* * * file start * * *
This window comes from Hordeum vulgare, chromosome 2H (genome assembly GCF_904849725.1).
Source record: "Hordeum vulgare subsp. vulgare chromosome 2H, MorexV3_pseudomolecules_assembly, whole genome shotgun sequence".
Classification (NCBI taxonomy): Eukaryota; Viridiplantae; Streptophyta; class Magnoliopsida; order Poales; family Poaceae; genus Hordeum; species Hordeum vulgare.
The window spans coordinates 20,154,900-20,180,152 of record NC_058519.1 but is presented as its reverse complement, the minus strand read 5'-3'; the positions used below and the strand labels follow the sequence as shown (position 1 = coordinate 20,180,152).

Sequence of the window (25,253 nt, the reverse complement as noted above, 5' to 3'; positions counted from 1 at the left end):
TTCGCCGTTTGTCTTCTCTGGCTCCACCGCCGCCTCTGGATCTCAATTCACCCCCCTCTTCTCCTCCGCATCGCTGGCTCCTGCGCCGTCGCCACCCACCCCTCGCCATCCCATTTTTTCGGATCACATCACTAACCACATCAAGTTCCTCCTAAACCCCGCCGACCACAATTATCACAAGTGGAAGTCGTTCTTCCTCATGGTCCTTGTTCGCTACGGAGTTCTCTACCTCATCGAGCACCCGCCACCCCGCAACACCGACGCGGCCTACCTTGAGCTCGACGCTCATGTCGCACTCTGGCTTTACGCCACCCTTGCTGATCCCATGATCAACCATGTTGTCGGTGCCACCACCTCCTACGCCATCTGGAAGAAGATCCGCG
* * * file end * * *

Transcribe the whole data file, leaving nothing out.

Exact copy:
This window comes from Hordeum vulgare, chromosome 2H (genome assembly GCF_904849725.1).
Source record: "Hordeum vulgare subsp. vulgare chromosome 2H, MorexV3_pseudomolecules_assembly, whole genome shotgun sequence".
Classification (NCBI taxonomy): Eukaryota; Viridiplantae; Streptophyta; class Magnoliopsida; order Poales; family Poaceae; genus Hordeum; species Hordeum vulgare.
The window spans coordinates 20,154,900-20,180,152 of record NC_058519.1 but is presented as its reverse complement, the minus strand read 5'-3'; the positions used below and the strand labels follow the sequence as shown (position 1 = coordinate 20,180,152).

Sequence of the window (25,253 nt, the reverse complement as noted above, 5' to 3'; positions counted from 1 at the left end):
TTCGCCGTTTGTCTTCTCTGGCTCCACCGCCGCCTCTGGATCTCAATTCACCCCCCTCTTCTCCTCCGCATCGCTGGCTCCTGCGCCGTCGCCACCCACCCCTCGCCATCCCATTTTTTCGGATCACATCACTAACCACATCAAGTTCCTCCTAAACCCCGCCGACCACAATTATCACAAGTGGAAGTCGTTCTTCCTCATGGTCCTTGTTCGCTACGGAGTTCTCTACCTCATCGAGCACCCGCCACCCCGCAACACCGACGCGGCCTACCTTGAGCTCGACGCTCATGTCGCACTCTGGCTTTACGCCACCCTTGCTGATCCCATGATCAACCATGTTGTCGGTGCCACCACCTCCTACGCCATCTGGAAGAAGATCCGCG